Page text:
A love of Norfolk and a love of its churches
Derek James meets Jack Sterry, a man with a passion for our beloved round tower churches who has just published his fourth book on the subject.
It was a drive from Wells to Hunstanton which changed Jack Sterry's life - and resulted in not one, not two, not three but four books on a subject he has made his own – round tower churches in Norfolk and Suffolk.
Not a bad effort for a retired insurance broker who lives in the Midlands.
And there's more.
He has also penned his autobiography about his life and times called...Almost a Norfolk Lad.
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Former CNS boy Jack, now in his 80s, may live at Kenilworth, but his heart is rooted in Norfolk, a place he loves with a rare passion.
The book of his life paints a colourful picture of growing up in Norwich in the 1930s and 40s, at a time when the city was under attack from the Luftwaffe, and then serving with the RAF at places like Coltishall and Neatishead before moving away.
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Jack was born in Gloucester during 1928.
His dad Sidney worked for Bevan and Sons, heating engineers and when they opened a Norwich branch in 1935 the family moved to the city – first to Christchurch Road and then Corie Road.
His first school was Colman Road and then he passed the scholarship for the City of Norwich School.
He recalls the careers master 'Bulldog' Houghton asking him if he had any idea what he was going to do after school.
He had no idea.
Bulldog suggested a place where so many CNS boys ended up – Norwich Union.
It was the start of a career in insurance which took him all over the country but wherever Jack went he always returned to his beloved Norwich and Norfolk as often as possible.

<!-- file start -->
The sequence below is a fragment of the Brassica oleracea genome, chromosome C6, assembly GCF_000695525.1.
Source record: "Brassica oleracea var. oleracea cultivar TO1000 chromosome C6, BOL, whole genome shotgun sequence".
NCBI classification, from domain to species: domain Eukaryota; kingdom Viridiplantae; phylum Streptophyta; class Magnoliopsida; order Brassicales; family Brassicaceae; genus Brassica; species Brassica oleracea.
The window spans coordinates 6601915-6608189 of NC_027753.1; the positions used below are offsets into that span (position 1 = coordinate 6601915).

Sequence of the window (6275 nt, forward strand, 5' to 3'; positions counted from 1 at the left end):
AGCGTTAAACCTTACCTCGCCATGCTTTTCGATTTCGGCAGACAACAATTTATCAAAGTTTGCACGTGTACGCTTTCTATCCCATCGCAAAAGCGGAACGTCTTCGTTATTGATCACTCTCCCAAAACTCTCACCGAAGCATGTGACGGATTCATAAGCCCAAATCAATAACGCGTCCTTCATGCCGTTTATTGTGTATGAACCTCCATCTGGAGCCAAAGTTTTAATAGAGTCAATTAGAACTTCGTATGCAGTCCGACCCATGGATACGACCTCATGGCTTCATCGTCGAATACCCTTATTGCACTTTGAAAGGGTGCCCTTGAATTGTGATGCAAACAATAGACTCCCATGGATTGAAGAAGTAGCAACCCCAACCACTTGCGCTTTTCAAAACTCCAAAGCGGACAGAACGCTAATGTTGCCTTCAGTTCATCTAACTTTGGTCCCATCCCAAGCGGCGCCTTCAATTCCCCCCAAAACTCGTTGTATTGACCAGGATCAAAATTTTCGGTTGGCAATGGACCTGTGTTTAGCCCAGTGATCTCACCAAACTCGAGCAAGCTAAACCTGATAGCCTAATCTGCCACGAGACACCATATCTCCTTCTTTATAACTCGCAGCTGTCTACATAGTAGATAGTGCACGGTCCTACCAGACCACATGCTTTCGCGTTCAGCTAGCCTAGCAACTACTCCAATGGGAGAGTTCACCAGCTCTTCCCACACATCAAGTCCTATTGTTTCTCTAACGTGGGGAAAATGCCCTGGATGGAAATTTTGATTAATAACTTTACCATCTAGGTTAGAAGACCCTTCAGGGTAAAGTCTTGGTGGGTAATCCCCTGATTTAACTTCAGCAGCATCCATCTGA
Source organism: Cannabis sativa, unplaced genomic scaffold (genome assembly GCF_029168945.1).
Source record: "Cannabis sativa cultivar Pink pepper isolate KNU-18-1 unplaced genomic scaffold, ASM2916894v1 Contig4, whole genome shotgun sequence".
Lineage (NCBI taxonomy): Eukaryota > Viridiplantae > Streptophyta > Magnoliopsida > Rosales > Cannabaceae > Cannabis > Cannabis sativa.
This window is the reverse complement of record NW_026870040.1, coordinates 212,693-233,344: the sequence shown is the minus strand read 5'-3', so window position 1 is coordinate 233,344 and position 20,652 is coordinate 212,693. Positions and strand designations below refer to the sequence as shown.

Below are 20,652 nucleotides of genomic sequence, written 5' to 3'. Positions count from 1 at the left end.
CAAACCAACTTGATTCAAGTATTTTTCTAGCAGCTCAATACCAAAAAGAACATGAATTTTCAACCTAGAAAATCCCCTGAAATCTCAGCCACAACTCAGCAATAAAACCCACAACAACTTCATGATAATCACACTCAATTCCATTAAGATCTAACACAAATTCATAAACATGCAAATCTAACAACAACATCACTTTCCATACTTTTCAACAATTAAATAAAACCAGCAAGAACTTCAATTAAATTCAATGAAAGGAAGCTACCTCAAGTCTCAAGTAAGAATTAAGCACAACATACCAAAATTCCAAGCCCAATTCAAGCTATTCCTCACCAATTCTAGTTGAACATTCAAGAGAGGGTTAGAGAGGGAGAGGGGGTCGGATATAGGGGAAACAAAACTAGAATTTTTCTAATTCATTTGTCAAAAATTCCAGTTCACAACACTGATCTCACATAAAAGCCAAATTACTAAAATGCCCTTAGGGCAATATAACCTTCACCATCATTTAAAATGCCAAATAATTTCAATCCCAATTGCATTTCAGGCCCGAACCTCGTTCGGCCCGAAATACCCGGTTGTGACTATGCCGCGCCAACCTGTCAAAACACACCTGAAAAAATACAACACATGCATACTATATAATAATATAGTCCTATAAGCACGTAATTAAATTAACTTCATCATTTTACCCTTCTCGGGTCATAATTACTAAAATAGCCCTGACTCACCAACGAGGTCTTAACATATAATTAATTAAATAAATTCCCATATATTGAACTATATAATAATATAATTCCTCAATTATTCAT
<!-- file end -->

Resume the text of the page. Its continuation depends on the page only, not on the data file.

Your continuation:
And it was during one of this visits when he spotted a church on a hill at Burnham Norton.
He then came across Burnham Deepdale and then Titchwell – the churches were all different but they had one thing in common – round towers.
Jack was hooked.
He discovered there were some 130 round tower churches remaining in Norfolk together with the ruins of several others.
There are also 42 in Suffolk and a few others in Essex, Cambridgeshire and other parts of the country. 'I am not a historian and I wasn't trying to be an expert.
'I was trying to encourage people who normally wouldn't visit these churches, to do so,' said Jack. So far the three books have sold more than 4,500 copies.
This has enabled him to donate �13,000 to church charities which is a tremendous help to the groups maintaining these wonderful buildings which have so many stories to tell.
'There are many theories as to why round towers,' said Jack.
And why Norfolk and Suffolk?
'Some feel that the origin came from instructions possibly sent out by King Atherstan, formerly Guthrum, a Viking leader who had settled in the Norfolk area – he was said to be based at the Saxon cathedral in North Elmham,' he explained.